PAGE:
15. Buchner T, Hiddemann W, Koenigsmann M, et al. Recombinant human granulocyte-macrophage colony stimulating factor after chemotherapy in patients with acute myeloid leukemia at higher age or after relapse. Blood 1991; 78(5):1190-1197.

16. Blazar BR, Kersey JH, McGlave PB, et al. In vivo administration of recombinant human granulocyte/macrophage colony stimulating factor in acute lymphoblastic leukemia patients receiving purged auto grafts. Blood 1989; 73(3):849-857.

This monograph has been modified to include the generic and brand name in many instances.

OverDose

The maximum amount of LEUKINE (sargramostim) that can be safely administered in single or multiple doses has not been determined. Doses up to 100 mcg/kg/day (4,000 mcg/m²/day or 16 times the recommended dose) were administered to four patients in a Phase I uncontrolled clinical study by continuous IV infusion for 7 to 18 days. Increases in WBC up to 200,000 cells/mm³ were observed. Adverse events reported were dyspnea, malaise, nausea, fever, rash, sinus tachycardia, headache and chills. All these events were reversible after discontinuation of LEUKINE (sargramostim) .

In case of overdosage, LEUKINE (sargramostim) therapy should be discontinued and the patient carefully monitored for WBC increase and respiratory symptoms.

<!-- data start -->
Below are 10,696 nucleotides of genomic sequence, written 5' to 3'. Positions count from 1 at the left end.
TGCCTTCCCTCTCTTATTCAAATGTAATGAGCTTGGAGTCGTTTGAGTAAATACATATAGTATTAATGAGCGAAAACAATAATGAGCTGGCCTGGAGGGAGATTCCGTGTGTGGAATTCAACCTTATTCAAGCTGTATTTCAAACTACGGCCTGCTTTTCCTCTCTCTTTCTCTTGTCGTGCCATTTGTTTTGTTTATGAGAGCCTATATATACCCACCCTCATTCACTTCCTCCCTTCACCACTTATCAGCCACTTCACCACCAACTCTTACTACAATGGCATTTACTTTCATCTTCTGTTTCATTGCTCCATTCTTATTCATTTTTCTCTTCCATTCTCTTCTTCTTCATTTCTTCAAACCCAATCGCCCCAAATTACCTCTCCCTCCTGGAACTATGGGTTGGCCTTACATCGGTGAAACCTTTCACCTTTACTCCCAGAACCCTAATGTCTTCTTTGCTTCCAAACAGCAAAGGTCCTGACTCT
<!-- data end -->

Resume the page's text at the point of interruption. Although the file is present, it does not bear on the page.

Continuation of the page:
ContrainDications

LEUKINE (sargramostim) is contraindicated:

  1. in patients with excessive leukemic myeloid blasts in the bone marrow or peripheral blood ( ≥ 10%);
  2. in patients with known hypersensitivity to GM-CSF, yeast derived products or any component of the product;
  3. for concomitant use with chemotherapy and radiotherapy.

Due to the potential sensitivity of rapidly dividing hematopoietic progenitor cells, LEUKINE (sargramostim) should not be administered simultaneously with cytotoxic chemotherapy or radiotherapy or within 24 hours preceding or following chemotherapy or radiotherapy. In one controlled study, patients with small cell lung cancer received LEUKINE (sargramostim) and concurrent thoracic radiotherapy and chemotherapy or the identical radiotherapy and chemotherapy without LEUKINE (sargramostim) . The patients randomized to LEUKINE (sargramostim) had significantly higher incidence of adverse events, including higher mortality and a higher incidence of grade 3 and 4 infections and grade 3 and 4 thrombocytopenia.11

REFERENCES

11. Bunn P, Crowley J, Kelly K, et al. Chemoradiotherapy with or without granulocyte-macrophage colony-stimulating factor in the treatment of limited-stage small-cell lung cancer: a prospective phase III randomized study of the southwest oncology group. JCO 1995; 13(7):1632-1641.

This monograph has been modified to include the generic and brand name in many instances.

Clinical Pharamacology

General

GM-CSF belongs to a group of growth factors termed colony stimulating factors which support survival, clonal expansion, and differentiation of hematopoietic progenitor cells. GM-CSF induces partially committed progenitor cells to divide and differentiate in the granulocyte-macrophage pathways which include neutrophils, monocytes/macrophages and myeloid derived dendritic cells.